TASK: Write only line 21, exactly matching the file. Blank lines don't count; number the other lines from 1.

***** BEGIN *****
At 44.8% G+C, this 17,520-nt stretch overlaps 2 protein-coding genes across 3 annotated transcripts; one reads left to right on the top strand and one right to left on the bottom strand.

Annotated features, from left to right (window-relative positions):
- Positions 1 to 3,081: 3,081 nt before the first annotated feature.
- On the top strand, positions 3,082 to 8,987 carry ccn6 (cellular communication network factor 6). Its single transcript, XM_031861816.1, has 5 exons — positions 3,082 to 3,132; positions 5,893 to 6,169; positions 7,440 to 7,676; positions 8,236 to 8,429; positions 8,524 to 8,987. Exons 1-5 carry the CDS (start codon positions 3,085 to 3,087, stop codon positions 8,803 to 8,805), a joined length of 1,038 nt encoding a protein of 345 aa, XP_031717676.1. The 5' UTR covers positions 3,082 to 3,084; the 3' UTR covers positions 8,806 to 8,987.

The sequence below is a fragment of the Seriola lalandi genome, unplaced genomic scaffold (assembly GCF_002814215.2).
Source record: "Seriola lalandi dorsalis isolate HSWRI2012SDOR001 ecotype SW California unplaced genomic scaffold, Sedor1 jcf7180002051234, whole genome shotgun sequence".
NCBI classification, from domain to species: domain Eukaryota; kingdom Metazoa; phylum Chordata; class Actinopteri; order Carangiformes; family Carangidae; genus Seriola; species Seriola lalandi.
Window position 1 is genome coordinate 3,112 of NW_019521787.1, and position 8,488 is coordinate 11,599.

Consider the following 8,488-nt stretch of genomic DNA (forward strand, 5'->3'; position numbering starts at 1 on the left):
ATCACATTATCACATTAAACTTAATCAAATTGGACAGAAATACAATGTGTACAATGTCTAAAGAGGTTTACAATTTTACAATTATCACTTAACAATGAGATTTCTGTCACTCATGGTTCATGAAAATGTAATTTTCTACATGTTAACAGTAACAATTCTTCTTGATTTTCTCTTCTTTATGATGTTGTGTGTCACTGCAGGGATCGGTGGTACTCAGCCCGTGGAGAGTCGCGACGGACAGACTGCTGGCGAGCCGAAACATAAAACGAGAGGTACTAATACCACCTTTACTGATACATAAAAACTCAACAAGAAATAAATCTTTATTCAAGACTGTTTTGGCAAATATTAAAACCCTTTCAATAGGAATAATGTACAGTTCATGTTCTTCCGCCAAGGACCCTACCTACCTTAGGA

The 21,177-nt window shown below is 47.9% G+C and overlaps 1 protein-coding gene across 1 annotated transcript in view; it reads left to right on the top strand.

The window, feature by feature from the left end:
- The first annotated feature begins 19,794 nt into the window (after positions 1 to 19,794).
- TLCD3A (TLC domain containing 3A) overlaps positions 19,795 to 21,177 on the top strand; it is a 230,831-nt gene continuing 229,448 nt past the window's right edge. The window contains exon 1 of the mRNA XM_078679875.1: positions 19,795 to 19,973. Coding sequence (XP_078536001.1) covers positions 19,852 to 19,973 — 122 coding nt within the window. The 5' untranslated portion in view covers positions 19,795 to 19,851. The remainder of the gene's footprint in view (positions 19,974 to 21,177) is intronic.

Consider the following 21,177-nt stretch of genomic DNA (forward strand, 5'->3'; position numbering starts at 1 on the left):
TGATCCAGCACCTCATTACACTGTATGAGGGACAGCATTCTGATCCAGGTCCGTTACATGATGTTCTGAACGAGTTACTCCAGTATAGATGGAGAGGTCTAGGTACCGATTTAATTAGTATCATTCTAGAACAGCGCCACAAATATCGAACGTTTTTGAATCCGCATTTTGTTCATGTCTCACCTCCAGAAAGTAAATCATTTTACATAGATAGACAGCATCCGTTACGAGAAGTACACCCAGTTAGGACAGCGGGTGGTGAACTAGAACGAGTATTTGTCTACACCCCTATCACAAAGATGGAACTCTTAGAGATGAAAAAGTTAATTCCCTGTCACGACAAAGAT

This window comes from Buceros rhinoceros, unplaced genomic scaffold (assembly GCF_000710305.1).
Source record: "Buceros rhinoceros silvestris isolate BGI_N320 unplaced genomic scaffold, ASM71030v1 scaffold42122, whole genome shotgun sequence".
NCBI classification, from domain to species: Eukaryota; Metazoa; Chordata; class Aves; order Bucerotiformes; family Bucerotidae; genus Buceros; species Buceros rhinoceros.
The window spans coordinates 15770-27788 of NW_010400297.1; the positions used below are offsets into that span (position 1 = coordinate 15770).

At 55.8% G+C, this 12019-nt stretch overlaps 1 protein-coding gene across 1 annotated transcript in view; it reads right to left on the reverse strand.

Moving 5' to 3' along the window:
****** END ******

At 55.8% G+C, this 12019-nt stretch overlaps 1 protein-coding gene across 1 annotated transcript in view; it reads right to left on the reverse strand.